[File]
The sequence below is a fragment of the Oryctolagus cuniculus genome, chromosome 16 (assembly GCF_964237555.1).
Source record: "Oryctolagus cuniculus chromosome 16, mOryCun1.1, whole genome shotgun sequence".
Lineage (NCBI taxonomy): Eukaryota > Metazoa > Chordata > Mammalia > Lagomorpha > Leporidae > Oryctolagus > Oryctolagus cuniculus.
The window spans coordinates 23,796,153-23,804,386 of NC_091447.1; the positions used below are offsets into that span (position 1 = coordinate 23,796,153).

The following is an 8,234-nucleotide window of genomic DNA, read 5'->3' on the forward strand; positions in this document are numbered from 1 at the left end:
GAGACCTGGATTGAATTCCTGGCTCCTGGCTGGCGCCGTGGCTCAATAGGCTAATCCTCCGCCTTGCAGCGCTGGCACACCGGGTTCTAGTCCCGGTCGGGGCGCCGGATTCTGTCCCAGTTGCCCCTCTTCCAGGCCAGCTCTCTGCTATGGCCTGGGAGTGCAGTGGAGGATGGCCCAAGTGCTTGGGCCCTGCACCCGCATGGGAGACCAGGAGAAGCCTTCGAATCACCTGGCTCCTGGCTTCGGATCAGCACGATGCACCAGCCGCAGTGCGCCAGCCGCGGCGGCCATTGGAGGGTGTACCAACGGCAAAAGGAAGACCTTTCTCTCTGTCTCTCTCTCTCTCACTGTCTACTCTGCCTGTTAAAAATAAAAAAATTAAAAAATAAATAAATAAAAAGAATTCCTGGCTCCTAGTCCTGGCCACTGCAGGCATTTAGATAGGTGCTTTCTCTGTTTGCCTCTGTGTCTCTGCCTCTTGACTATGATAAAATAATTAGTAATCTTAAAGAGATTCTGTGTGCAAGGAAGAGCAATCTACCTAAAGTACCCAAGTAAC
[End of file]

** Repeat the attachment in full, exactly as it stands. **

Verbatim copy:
The sequence below is a fragment of the Oryctolagus cuniculus genome, chromosome 16 (assembly GCF_964237555.1).
Source record: "Oryctolagus cuniculus chromosome 16, mOryCun1.1, whole genome shotgun sequence".
Lineage (NCBI taxonomy): Eukaryota > Metazoa > Chordata > Mammalia > Lagomorpha > Leporidae > Oryctolagus > Oryctolagus cuniculus.
The window spans coordinates 23,796,153-23,804,386 of NC_091447.1; the positions used below are offsets into that span (position 1 = coordinate 23,796,153).

The following is an 8,234-nucleotide window of genomic DNA, read 5'->3' on the forward strand; positions in this document are numbered from 1 at the left end:
GAGACCTGGATTGAATTCCTGGCTCCTGGCTGGCGCCGTGGCTCAATAGGCTAATCCTCCGCCTTGCAGCGCTGGCACACCGGGTTCTAGTCCCGGTCGGGGCGCCGGATTCTGTCCCAGTTGCCCCTCTTCCAGGCCAGCTCTCTGCTATGGCCTGGGAGTGCAGTGGAGGATGGCCCAAGTGCTTGGGCCCTGCACCCGCATGGGAGACCAGGAGAAGCCTTCGAATCACCTGGCTCCTGGCTTCGGATCAGCACGATGCACCAGCCGCAGTGCGCCAGCCGCGGCGGCCATTGGAGGGTGTACCAACGGCAAAAGGAAGACCTTTCTCTCTGTCTCTCTCTCTCTCACTGTCTACTCTGCCTGTTAAAAATAAAAAAATTAAAAAATAAATAAATAAAAAGAATTCCTGGCTCCTAGTCCTGGCCACTGCAGGCATTTAGATAGGTGCTTTCTCTGTTTGCCTCTGTGTCTCTGCCTCTTGACTATGATAAAATAATTAGTAATCTTAAAGAGATTCTGTGTGCAAGGAAGAGCAATCTACCTAAAGTACCCAAGTAAC